Make sure it’s firing on all cylinders
Men don’t have the best reputation for getting their health checked out. It’s not exactly a hot topic of conversation at the bar and it could be seen as ‘weakness’ to open up about infertility among a male tribe. If men feel they have to act tough, it’s no wonder many of them find any excuse not to visit a doctor or clinic for help on infertility issues or think about preparing for IVF. There’s a strong link between fertility and a feeling of virility, so finding out you’re infertile as a man can have a big impact.
The good news is that male infertility can often be treated successfully and it’s fairly straightforward. It’s also much less expensive than treating infertility in women.
Fact is, men do need a fertility MOT. A low sperm count or poor sperm quality affects around one in five men. Less than 20 per cent of sperm that most men produce is good enough to be classed as ‘normal’ under strict World Health Organisation rules.
A kick where it hurts
Worse still, levels of sperm in men keep falling and researchers have yet to pinpoint why, although they do claim that lifestyle and environmental factors are part of the problem, such as smoking, excessive drinking, poor diet, environmental pollutants and some treatments for cancer. Sports injuries (yes, a kick in the balls) can stop the sperm factory working as can surgery, infection, allergies, toxins, a hernia and drugs.
Men who work out and use anabolic steroids to build muscles can be affecting their sperm count. Steroids interfere with the hormone signals needed to produce sperm. It can take up to a year for sperm production to recover once men stop taking the drug.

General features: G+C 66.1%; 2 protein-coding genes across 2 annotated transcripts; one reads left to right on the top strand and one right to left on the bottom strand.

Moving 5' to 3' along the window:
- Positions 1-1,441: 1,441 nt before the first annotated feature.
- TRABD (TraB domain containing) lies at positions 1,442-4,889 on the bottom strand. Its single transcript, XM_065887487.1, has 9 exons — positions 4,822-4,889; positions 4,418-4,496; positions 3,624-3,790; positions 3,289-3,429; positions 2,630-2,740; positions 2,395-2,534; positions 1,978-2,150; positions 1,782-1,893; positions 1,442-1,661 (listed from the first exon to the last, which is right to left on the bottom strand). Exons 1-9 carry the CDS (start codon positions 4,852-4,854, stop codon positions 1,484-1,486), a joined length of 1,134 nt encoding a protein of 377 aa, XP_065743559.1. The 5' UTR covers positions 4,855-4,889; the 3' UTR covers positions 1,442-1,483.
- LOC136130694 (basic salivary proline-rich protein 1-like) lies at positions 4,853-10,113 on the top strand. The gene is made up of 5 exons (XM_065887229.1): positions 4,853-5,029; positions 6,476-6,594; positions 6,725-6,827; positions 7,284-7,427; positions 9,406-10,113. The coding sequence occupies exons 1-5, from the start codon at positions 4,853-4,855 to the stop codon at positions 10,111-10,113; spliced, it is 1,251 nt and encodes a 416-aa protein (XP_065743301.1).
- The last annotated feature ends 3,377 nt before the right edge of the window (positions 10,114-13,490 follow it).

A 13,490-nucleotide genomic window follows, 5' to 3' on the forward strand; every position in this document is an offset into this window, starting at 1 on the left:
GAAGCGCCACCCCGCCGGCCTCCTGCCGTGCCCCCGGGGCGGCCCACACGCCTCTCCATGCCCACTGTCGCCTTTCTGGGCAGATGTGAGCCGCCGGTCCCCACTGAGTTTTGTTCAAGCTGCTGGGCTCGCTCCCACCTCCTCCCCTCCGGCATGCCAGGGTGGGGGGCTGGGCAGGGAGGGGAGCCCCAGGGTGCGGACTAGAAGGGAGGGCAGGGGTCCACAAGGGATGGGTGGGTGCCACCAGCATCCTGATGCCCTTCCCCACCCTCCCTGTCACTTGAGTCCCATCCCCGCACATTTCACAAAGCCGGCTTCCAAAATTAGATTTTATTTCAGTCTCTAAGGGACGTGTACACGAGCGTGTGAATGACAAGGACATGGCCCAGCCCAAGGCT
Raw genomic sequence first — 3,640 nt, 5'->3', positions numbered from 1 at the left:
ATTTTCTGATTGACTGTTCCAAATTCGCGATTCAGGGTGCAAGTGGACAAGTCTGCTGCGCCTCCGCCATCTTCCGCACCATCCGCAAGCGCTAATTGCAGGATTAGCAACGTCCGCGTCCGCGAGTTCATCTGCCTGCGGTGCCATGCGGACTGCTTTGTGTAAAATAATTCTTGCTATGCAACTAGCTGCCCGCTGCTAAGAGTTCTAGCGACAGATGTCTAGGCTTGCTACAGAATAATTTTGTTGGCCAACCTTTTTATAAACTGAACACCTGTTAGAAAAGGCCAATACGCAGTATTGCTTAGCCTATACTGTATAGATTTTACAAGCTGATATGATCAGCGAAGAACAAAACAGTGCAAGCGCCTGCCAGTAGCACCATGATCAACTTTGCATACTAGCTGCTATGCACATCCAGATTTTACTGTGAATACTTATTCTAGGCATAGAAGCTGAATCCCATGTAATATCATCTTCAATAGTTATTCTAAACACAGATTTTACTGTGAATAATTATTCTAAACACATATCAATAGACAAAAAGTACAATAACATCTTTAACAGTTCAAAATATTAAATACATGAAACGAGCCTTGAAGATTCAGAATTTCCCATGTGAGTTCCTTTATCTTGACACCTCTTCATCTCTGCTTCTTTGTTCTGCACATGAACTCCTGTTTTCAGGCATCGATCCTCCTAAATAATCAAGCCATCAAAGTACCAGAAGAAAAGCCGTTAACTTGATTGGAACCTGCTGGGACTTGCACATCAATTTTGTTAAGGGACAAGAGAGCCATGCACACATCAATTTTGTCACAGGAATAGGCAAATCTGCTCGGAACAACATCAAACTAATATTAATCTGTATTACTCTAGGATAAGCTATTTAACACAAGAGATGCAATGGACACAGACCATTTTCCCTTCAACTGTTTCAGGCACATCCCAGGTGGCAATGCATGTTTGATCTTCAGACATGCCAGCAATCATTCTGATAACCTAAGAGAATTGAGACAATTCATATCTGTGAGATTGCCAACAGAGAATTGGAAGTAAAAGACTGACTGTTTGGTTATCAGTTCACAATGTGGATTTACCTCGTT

Men who take testosterone supplements to cure tiredness and low sex drive may also be affecting their sperm count. In a trial in the US, sperm production bounced back when men stopped taking testosterone, but it can take up to six months.
Save time, money and heartache
IVF is stressful and expensive – getting tested to make sure sperm is doing its job before you start IVF reduces time-wasting and cost but it also can also prevent emotional heartache (the most painful cost of all). A semen analysis will show if enough sperm is being produced.
But that doesn’t detect sperm quality, so it’s wiser to go for a sperm DNA test. The cost is generally between £100 and £300. It’s also worth getting checked for chlamydia, as if it’s left untreated it can cause infertility.
Don’t need to leave it to medical experts
Boots the UK high street chemist says its SpermCheck® Fertility test is as accurate as a lab test at identifying low/normal sperm count and gives clear results in the privacy of your own home in just 10 minutes. It costs £29.95
In the UK, one London fertility clinic is offering busy professionals a one-stop sperm test that takes an hour for £95.
How a man’s infertility is treated
A treatment with a high IVF success rate is ICSI (intracytoplasmic sperm injection). A single healthy sperm is chosen and injected in the lab directly into an egg. This overcomes problems where sperm are poor swimmers or find it difficult to penetrate the egg’s surface. Success rates are very good.
If no sperm is ejaculated, there may be blockages that can be treated or immature sperm can be taken and matured in the lab until it’s ready, then injected into the egg. If no sperm is produced at all, one option is to talk to your doctor and look at using donor sperm. This can be a difficult decision and infertility can have a stressful impact on relationships and intimacy. Don’t suffer in silence – counselling can be a great help. In the UK, the professional association for infertility counsellors and counselling is BICA or talk to your doctor.
‘Get a Life’ is a ‘his and hers’ account of one couple’s IVF journey. It’s highly readable and takes the science and the fear out of the IVF process, explaining what you actually need to know and what you don’t.